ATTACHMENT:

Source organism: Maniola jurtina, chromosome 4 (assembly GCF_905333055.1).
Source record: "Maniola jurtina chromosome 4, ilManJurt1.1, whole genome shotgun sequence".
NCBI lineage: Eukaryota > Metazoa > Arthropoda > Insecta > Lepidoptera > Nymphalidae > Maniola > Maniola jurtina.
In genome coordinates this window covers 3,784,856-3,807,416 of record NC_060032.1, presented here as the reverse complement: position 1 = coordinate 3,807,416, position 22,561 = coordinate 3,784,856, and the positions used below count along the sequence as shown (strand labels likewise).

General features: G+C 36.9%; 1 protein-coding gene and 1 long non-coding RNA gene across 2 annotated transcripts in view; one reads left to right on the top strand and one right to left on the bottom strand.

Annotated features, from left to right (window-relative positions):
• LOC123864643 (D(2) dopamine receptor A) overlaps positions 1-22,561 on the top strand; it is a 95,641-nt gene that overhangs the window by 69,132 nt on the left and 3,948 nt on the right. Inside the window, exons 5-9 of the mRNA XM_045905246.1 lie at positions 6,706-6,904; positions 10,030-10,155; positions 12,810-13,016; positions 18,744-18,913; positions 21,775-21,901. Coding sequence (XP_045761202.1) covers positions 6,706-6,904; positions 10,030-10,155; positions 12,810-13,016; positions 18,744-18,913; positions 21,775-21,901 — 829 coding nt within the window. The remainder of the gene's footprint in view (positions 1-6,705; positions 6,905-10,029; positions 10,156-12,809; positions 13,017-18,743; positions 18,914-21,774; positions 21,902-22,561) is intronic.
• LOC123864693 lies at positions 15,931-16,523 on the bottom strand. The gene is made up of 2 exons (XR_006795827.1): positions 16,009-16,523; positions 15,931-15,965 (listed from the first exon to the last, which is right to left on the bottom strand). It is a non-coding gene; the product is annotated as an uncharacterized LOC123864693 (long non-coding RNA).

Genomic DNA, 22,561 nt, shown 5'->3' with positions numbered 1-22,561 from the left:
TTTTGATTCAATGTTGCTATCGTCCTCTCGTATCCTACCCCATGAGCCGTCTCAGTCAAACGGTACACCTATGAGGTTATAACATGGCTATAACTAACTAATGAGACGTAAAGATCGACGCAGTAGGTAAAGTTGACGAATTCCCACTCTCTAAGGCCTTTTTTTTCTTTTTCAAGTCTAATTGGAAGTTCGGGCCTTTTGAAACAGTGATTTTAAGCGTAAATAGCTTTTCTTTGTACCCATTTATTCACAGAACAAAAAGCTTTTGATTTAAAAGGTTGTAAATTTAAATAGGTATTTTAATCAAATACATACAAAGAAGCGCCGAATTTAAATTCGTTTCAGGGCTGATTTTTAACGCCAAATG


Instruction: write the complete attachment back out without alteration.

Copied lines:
Source organism: Maniola jurtina, chromosome 4 (assembly GCF_905333055.1).
Source record: "Maniola jurtina chromosome 4, ilManJurt1.1, whole genome shotgun sequence".
NCBI lineage: Eukaryota > Metazoa > Arthropoda > Insecta > Lepidoptera > Nymphalidae > Maniola > Maniola jurtina.
In genome coordinates this window covers 3,784,856-3,807,416 of record NC_060032.1, presented here as the reverse complement: position 1 = coordinate 3,807,416, position 22,561 = coordinate 3,784,856, and the positions used below count along the sequence as shown (strand labels likewise).

General features: G+C 36.9%; 1 protein-coding gene and 1 long non-coding RNA gene across 2 annotated transcripts in view; one reads left to right on the top strand and one right to left on the bottom strand.

Annotated features, from left to right (window-relative positions):
• LOC123864643 (D(2) dopamine receptor A) overlaps positions 1-22,561 on the top strand; it is a 95,641-nt gene that overhangs the window by 69,132 nt on the left and 3,948 nt on the right. Inside the window, exons 5-9 of the mRNA XM_045905246.1 lie at positions 6,706-6,904; positions 10,030-10,155; positions 12,810-13,016; positions 18,744-18,913; positions 21,775-21,901. Coding sequence (XP_045761202.1) covers positions 6,706-6,904; positions 10,030-10,155; positions 12,810-13,016; positions 18,744-18,913; positions 21,775-21,901 — 829 coding nt within the window. The remainder of the gene's footprint in view (positions 1-6,705; positions 6,905-10,029; positions 10,156-12,809; positions 13,017-18,743; positions 18,914-21,774; positions 21,902-22,561) is intronic.
• LOC123864693 lies at positions 15,931-16,523 on the bottom strand. The gene is made up of 2 exons (XR_006795827.1): positions 16,009-16,523; positions 15,931-15,965 (listed from the first exon to the last, which is right to left on the bottom strand). It is a non-coding gene; the product is annotated as an uncharacterized LOC123864693 (long non-coding RNA).

Genomic DNA, 22,561 nt, shown 5'->3' with positions numbered 1-22,561 from the left:
TTTTGATTCAATGTTGCTATCGTCCTCTCGTATCCTACCCCATGAGCCGTCTCAGTCAAACGGTACACCTATGAGGTTATAACATGGCTATAACTAACTAATGAGACGTAAAGATCGACGCAGTAGGTAAAGTTGACGAATTCCCACTCTCTAAGGCCTTTTTTTTCTTTTTCAAGTCTAATTGGAAGTTCGGGCCTTTTGAAACAGTGATTTTAAGCGTAAATAGCTTTTCTTTGTACCCATTTATTCACAGAACAAAAAGCTTTTGATTTAAAAGGTTGTAAATTTAAATAGGTATTTTAATCAAATACATACAAAGAAGCGCCGAATTTAAATTCGTTTCAGGGCTGATTTTTAACGCCAAATG